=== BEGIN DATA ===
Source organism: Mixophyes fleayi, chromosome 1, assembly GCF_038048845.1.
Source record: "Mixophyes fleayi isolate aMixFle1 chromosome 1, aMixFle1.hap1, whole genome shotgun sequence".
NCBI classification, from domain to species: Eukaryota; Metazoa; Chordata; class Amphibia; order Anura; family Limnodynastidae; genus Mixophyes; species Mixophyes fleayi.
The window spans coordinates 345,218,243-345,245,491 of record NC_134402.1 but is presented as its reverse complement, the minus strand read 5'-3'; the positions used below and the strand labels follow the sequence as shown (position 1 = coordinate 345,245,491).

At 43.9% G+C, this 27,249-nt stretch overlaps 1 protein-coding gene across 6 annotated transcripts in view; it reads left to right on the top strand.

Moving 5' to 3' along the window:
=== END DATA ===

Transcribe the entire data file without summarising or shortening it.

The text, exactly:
Source organism: Mixophyes fleayi, chromosome 1, assembly GCF_038048845.1.
Source record: "Mixophyes fleayi isolate aMixFle1 chromosome 1, aMixFle1.hap1, whole genome shotgun sequence".
NCBI classification, from domain to species: Eukaryota; Metazoa; Chordata; class Amphibia; order Anura; family Limnodynastidae; genus Mixophyes; species Mixophyes fleayi.
The window spans coordinates 345,218,243-345,245,491 of record NC_134402.1 but is presented as its reverse complement, the minus strand read 5'-3'; the positions used below and the strand labels follow the sequence as shown (position 1 = coordinate 345,245,491).

At 43.9% G+C, this 27,249-nt stretch overlaps 1 protein-coding gene across 6 annotated transcripts in view; it reads left to right on the top strand.

Moving 5' to 3' along the window: